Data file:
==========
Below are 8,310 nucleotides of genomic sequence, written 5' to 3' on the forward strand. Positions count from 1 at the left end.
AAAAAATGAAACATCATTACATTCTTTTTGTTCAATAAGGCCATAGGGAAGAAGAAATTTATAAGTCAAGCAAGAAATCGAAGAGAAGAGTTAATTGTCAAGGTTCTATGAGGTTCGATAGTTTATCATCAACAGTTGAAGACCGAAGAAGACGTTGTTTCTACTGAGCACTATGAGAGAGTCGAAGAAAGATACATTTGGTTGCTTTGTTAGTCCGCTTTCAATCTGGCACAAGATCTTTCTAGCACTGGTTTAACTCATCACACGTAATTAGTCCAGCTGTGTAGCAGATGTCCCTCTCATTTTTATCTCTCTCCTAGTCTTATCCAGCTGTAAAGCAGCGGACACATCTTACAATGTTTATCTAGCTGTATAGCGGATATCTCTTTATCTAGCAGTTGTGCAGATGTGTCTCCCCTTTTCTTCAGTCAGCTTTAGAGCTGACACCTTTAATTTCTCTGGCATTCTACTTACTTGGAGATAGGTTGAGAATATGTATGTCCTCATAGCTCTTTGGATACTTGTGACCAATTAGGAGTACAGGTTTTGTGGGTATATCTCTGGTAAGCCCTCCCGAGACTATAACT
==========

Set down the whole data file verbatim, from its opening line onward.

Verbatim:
Below are 8,310 nucleotides of genomic sequence, written 5' to 3' on the forward strand. Positions count from 1 at the left end.
AAAAAATGAAACATCATTACATTCTTTTTGTTCAATAAGGCCATAGGGAAGAAGAAATTTATAAGTCAAGCAAGAAATCGAAGAGAAGAGTTAATTGTCAAGGTTCTATGAGGTTCGATAGTTTATCATCAACAGTTGAAGACCGAAGAAGACGTTGTTTCTACTGAGCACTATGAGAGAGTCGAAGAAAGATACATTTGGTTGCTTTGTTAGTCCGCTTTCAATCTGGCACAAGATCTTTCTAGCACTGGTTTAACTCATCACACGTAATTAGTCCAGCTGTGTAGCAGATGTCCCTCTCATTTTTATCTCTCTCCTAGTCTTATCCAGCTGTAAAGCAGCGGACACATCTTACAATGTTTATCTAGCTGTATAGCGGATATCTCTTTATCTAGCAGTTGTGCAGATGTGTCTCCCCTTTTCTTCAGTCAGCTTTAGAGCTGACACCTTTAATTTCTCTGGCATTCTACTTACTTGGAGATAGGTTGAGAATATGTATGTCCTCATAGCTCTTTGGATACTTGTGACCAATTAGGAGTACAGGTTTTGTGGGTATATCTCTGGTAAGCCCTCCCGAGACTATAACT